• What are the clear signals that an agent is under-quoting? This will normally be easy to spot if you’ve done your homework, know your market and are armed with your comparable sales. If an agent is saying that there are limited comparable sales or where sales provided are not actually comparable, they are probably trying to pull the wool over your eyes. Another factor for the lower quote could be because there is an issue with the property that the agent has factored in that you are not aware of! The important thing to remember is that you’re highly unlikely to get lucky with an under-market purchase price on a good quality property. 

Resources:

Show notes:

  • What do conveyancer’s do? 
  • A conveyancer is a person whose job is to manage the legal process of moving land or property from one owner to another. 
  • The contract is assessed by the person who does the conveyancing? 
  • What is the difference between a conveyancer and a solicitor? 
  • Essentially it boils down to qualifications. A solicitor has a law degree that enables them to practice any field of law, whereas a conveyancer has a specific degree in conveyancing and is licenced to carry out conveyancing work. 
  • It really depends on the quality of the service provider – you may have a property lawyer, who has been working in property their whole life. You can also get a conveyancer that has been working in this field for so long, that they  
  • Can legal representatives work Australia-wide? 
  • QLD/ACT – All paid conveyancing work in Queensland and ACT must be done by a Law Firm.  
  • Eg: licenced conveyancers can work for the law firm, but their work must be supervised by a solicitor. 
  • Everywhere else – No – only in the state that they are licensed in. This is because property laws differ from state to state. However, there are conveyancers that hold licences in multiple states.  
  • Solicitors – Yes. An Australian legal practitioner granted a practising certificate in one Australian state or territory is able to practise local law in any other Australian state or territory without needing to apply for an additional practising certificate. 
  • What are the limitations of a legal representatives due diligence? 
  • Difference between reading a contract and walking through a property – there may be things about the property that they are not privy to.  
  • The buyer needs to be aware of what to look for – which may be a deal breaker.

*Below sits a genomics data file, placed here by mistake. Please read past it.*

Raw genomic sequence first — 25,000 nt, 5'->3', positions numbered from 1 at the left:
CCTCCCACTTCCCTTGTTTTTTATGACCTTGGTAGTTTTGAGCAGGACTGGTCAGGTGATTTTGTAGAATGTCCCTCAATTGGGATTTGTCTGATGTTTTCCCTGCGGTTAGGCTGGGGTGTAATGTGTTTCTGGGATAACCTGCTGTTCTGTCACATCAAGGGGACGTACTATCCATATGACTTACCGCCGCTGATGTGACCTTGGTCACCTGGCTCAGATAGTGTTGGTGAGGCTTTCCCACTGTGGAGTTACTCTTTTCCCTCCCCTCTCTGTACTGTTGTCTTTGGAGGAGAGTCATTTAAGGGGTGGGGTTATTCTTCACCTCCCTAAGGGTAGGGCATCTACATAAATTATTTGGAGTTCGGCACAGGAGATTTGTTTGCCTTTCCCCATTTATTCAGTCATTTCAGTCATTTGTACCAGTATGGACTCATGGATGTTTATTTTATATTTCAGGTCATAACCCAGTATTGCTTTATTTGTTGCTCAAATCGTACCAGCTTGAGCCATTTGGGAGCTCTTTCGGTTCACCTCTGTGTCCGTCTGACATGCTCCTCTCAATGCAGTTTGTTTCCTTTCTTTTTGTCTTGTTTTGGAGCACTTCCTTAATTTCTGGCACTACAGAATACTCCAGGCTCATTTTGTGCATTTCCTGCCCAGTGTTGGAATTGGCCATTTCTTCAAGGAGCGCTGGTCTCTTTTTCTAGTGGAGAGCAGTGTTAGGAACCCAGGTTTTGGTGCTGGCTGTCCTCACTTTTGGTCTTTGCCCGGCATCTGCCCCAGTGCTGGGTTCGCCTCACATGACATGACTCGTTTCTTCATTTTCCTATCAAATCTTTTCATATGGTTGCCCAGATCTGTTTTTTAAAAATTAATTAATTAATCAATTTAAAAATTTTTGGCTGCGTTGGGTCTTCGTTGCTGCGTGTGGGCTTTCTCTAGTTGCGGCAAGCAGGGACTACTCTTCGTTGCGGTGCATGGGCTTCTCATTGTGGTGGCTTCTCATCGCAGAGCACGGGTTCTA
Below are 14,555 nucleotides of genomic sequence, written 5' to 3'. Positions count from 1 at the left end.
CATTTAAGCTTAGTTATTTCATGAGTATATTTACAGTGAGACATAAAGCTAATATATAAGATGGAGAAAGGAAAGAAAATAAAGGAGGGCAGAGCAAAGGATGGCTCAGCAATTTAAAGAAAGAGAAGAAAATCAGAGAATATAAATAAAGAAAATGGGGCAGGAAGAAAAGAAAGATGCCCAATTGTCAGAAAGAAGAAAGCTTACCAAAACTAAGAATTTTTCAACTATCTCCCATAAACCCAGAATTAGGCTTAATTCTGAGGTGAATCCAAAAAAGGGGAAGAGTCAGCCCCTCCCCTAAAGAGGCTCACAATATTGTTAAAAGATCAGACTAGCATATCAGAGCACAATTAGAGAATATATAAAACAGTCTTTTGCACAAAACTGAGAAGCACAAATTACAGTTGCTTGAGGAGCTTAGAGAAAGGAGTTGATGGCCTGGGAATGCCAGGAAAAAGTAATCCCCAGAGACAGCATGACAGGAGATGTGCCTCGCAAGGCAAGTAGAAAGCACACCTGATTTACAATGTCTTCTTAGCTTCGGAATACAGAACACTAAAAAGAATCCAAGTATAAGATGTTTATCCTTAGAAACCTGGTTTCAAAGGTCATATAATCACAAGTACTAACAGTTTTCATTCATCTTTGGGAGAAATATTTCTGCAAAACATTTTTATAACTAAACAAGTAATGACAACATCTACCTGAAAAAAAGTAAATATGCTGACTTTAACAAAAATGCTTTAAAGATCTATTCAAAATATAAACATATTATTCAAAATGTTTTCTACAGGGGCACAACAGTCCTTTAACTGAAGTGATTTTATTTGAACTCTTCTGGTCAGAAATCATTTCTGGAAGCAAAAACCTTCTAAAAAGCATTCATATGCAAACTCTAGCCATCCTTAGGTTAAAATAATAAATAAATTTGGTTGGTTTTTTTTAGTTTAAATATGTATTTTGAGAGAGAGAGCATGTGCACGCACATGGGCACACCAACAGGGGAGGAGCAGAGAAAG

• If the conveyancer is unaware of building works, they may not even know to ask for building certificates to make sure it’s up to par.  
  • Ou need to be prepared to tell the solicitor about anything that may be relevant to a contract inclusion.  
  • What are the things that conveyancers can uncover that buyers can miss? 
  • They may pick up that paperwork for an extension is there, but not completely finalised. If it’s not all legal, the buyer carries the responsibility going forward. 
  • Easements, caveats and covenants – easement may not be on a title plan but it could be on a water certificate. They won’t know that there is an easement where they were planning on putting a pool or a garage.  
  • If there is a covenant – single dwelling for example, any subdivisions are out of the question.  
  • Caveat – means that someone else has a claim on the property (or an interest) – it could signal an issue that you don’t want to buy into.  
  • Zoning – your average buyer may not know where to look for this. 
  • Horror stories – what can go wrong? 
  • An old body corporate certificate was provided in contract of sale. turned out the body corporate did not have sufficient funds and elevators were due for a service, which meant each owner was potentially going to have to chop 20k each in the next financial year to carry out repairs. This was picked up by the solicitor. 
  • Another case where cladding was not compliant, solicitor was able to provide the client ammunition to further negotiate $10k off the purchase price. 
  • Another case, solicitor picked up the fence line had been moved when a subdivision went through the land titles office. The purchaser was able to get the equivalent of 30 m2. They used a conveyancer when initially purchased and swapped to a solicitor.